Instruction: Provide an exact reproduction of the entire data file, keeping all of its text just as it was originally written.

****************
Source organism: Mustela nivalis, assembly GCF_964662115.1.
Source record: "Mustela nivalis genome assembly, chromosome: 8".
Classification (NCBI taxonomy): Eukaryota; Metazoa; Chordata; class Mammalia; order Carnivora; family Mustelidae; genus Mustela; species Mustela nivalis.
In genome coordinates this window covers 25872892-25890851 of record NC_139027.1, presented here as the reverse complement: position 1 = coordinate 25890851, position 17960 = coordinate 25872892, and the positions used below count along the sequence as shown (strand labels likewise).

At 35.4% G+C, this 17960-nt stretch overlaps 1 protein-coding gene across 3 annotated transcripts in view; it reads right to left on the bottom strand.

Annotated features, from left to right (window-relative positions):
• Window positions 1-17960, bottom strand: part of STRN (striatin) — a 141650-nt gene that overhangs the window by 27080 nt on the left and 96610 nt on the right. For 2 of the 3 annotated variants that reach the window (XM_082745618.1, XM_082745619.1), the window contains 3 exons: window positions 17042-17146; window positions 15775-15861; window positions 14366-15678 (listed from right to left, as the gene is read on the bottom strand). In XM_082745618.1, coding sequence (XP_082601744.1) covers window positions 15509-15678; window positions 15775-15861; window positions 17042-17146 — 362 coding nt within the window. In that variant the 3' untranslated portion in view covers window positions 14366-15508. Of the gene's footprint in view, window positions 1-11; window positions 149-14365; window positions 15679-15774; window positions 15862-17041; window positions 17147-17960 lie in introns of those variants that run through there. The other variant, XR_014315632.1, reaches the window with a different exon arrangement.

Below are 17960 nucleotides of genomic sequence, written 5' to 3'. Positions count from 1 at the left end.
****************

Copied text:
Source organism: Mustela nivalis, assembly GCF_964662115.1.
Source record: "Mustela nivalis genome assembly, chromosome: 8".
Classification (NCBI taxonomy): Eukaryota; Metazoa; Chordata; class Mammalia; order Carnivora; family Mustelidae; genus Mustela; species Mustela nivalis.
In genome coordinates this window covers 25872892-25890851 of record NC_139027.1, presented here as the reverse complement: position 1 = coordinate 25890851, position 17960 = coordinate 25872892, and the positions used below count along the sequence as shown (strand labels likewise).

At 35.4% G+C, this 17960-nt stretch overlaps 1 protein-coding gene across 3 annotated transcripts in view; it reads right to left on the bottom strand.

Annotated features, from left to right (window-relative positions):
• Window positions 1-17960, bottom strand: part of STRN (striatin) — a 141650-nt gene that overhangs the window by 27080 nt on the left and 96610 nt on the right. For 2 of the 3 annotated variants that reach the window (XM_082745618.1, XM_082745619.1), the window contains 3 exons: window positions 17042-17146; window positions 15775-15861; window positions 14366-15678 (listed from right to left, as the gene is read on the bottom strand). In XM_082745618.1, coding sequence (XP_082601744.1) covers window positions 15509-15678; window positions 15775-15861; window positions 17042-17146 — 362 coding nt within the window. In that variant the 3' untranslated portion in view covers window positions 14366-15508. Of the gene's footprint in view, window positions 1-11; window positions 149-14365; window positions 15679-15774; window positions 15862-17041; window positions 17147-17960 lie in introns of those variants that run through there. The other variant, XR_014315632.1, reaches the window with a different exon arrangement.

Below are 17960 nucleotides of genomic sequence, written 5' to 3'. Positions count from 1 at the left end.